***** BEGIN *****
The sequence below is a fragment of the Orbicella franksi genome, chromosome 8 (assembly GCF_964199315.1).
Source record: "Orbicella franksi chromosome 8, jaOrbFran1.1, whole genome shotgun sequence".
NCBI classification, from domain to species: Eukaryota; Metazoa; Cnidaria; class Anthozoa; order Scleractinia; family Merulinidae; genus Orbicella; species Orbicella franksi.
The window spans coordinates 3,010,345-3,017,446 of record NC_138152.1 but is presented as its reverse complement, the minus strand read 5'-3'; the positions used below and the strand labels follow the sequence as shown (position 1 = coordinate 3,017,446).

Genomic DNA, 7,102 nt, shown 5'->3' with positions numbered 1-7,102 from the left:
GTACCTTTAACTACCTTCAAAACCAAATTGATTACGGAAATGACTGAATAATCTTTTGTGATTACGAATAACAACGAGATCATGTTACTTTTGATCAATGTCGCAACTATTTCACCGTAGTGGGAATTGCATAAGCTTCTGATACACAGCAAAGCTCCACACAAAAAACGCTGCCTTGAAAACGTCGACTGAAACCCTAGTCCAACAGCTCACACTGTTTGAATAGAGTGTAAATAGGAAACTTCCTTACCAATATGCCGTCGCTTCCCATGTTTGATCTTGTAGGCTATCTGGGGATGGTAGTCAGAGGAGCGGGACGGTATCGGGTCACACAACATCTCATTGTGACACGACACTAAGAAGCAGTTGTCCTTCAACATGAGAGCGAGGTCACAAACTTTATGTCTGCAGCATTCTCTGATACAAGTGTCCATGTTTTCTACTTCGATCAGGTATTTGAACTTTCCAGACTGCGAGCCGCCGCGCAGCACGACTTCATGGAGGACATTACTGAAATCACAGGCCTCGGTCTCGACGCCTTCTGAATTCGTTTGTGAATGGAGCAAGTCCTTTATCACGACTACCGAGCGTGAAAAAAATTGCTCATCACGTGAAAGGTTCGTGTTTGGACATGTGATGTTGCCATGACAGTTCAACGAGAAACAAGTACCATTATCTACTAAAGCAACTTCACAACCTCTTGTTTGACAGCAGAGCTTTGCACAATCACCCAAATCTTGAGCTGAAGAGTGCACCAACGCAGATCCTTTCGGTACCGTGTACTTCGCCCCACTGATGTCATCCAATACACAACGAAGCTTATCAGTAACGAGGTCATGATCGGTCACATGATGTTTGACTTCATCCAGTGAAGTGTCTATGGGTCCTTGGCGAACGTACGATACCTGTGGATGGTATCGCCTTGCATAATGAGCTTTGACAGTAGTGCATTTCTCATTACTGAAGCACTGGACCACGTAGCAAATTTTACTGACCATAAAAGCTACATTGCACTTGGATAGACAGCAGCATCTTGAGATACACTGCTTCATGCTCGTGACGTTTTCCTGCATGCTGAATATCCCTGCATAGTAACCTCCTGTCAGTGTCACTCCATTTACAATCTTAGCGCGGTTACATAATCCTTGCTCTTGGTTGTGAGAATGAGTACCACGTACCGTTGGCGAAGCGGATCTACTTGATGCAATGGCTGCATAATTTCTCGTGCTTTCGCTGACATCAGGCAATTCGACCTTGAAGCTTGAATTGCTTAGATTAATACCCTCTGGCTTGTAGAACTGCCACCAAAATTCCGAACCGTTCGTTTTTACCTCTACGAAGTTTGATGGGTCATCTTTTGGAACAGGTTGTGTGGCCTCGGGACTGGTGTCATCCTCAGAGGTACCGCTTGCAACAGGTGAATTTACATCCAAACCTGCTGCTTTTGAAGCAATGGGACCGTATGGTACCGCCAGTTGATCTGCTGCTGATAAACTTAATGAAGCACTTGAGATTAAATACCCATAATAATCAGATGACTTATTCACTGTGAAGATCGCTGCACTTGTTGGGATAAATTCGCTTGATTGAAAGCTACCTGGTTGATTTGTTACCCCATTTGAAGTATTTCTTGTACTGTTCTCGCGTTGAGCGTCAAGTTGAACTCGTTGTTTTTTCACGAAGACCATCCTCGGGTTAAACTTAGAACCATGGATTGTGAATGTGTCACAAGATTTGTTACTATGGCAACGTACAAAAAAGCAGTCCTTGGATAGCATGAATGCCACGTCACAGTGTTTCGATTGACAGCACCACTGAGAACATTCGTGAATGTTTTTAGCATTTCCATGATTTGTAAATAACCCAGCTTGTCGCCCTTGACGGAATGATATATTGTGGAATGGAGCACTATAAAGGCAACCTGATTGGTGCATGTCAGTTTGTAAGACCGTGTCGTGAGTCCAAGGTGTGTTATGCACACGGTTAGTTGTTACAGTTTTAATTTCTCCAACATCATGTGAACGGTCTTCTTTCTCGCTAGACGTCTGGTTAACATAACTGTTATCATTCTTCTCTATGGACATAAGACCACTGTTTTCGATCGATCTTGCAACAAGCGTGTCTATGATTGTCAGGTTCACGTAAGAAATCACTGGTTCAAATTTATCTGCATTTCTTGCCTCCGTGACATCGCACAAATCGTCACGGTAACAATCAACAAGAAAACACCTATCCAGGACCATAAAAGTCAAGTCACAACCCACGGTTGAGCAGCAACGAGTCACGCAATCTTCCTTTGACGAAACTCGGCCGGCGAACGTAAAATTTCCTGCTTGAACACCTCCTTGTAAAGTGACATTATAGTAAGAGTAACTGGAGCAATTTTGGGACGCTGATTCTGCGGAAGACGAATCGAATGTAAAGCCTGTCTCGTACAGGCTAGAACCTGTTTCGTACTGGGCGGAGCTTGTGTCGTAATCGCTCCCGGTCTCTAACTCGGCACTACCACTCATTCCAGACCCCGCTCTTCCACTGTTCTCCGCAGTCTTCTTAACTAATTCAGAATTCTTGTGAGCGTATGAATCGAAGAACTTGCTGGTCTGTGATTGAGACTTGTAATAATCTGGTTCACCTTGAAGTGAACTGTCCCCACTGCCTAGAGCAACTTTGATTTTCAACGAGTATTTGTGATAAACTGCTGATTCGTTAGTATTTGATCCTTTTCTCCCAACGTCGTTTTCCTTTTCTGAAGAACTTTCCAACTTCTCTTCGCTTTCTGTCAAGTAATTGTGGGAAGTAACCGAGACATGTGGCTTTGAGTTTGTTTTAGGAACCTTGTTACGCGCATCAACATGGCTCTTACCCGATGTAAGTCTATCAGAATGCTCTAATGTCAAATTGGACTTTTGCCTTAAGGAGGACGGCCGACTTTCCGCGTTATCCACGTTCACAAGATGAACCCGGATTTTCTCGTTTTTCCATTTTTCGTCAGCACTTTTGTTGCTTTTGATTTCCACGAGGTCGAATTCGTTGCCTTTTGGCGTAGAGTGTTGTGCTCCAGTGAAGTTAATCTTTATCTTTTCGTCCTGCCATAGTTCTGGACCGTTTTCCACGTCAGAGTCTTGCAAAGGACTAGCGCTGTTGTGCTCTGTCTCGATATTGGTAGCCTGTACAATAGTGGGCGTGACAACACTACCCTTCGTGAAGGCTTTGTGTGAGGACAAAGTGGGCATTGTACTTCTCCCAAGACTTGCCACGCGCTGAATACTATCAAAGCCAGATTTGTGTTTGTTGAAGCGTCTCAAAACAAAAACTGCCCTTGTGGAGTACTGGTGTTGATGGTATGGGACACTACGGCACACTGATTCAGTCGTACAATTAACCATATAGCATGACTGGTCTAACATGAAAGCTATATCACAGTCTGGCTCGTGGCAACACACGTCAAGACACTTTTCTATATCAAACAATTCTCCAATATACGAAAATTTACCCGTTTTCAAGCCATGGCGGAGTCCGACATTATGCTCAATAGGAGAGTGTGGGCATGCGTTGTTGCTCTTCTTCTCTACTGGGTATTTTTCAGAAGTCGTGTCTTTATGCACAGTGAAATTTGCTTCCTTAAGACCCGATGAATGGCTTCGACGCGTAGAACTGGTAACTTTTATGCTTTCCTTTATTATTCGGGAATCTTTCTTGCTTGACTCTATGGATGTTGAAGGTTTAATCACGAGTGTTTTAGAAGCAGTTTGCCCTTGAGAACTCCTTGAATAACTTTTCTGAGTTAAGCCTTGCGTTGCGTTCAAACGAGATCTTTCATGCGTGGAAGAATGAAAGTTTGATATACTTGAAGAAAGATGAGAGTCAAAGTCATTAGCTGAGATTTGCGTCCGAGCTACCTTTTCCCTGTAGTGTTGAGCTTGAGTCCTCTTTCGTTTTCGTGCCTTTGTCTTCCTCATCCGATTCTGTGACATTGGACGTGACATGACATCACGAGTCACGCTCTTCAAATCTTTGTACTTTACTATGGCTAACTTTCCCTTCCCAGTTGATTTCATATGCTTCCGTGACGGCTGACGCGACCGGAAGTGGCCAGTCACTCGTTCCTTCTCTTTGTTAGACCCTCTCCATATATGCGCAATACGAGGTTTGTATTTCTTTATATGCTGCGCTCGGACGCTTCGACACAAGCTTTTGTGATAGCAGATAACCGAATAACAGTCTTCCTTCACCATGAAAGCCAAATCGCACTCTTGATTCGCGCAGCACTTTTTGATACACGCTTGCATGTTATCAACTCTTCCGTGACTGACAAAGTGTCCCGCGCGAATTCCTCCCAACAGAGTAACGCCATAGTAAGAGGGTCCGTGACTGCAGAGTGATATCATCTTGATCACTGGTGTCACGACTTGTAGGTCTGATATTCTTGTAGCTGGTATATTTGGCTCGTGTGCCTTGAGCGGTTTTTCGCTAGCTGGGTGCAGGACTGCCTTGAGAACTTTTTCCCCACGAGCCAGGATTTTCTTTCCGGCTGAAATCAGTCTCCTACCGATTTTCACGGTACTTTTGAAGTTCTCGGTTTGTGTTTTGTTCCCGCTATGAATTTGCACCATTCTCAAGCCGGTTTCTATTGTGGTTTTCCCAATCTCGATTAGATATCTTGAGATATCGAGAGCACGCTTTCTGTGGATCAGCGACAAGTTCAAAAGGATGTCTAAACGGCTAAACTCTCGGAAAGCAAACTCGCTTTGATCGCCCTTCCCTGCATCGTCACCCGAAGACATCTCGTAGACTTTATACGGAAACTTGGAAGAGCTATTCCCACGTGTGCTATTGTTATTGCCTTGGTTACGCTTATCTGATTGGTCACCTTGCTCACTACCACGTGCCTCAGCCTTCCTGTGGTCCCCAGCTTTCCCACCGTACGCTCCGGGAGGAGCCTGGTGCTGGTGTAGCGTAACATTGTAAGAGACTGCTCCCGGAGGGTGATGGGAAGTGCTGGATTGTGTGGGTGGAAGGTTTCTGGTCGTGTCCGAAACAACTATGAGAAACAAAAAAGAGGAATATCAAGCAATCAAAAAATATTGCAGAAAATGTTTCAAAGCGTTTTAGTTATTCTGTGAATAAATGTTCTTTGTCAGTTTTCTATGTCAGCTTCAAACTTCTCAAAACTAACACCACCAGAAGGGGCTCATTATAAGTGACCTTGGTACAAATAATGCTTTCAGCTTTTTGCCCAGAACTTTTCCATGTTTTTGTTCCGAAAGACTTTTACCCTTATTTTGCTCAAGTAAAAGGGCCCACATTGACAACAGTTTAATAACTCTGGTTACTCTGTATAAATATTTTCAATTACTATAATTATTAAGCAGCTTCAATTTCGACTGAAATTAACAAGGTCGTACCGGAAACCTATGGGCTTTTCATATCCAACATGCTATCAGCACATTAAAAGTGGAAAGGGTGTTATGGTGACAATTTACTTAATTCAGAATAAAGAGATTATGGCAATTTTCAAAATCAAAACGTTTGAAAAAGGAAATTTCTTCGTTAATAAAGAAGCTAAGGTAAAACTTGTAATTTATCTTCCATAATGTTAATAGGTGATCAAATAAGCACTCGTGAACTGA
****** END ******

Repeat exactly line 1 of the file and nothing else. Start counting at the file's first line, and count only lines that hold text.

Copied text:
The sequence below is a fragment of the Orbicella franksi genome, chromosome 8 (assembly GCF_964199315.1).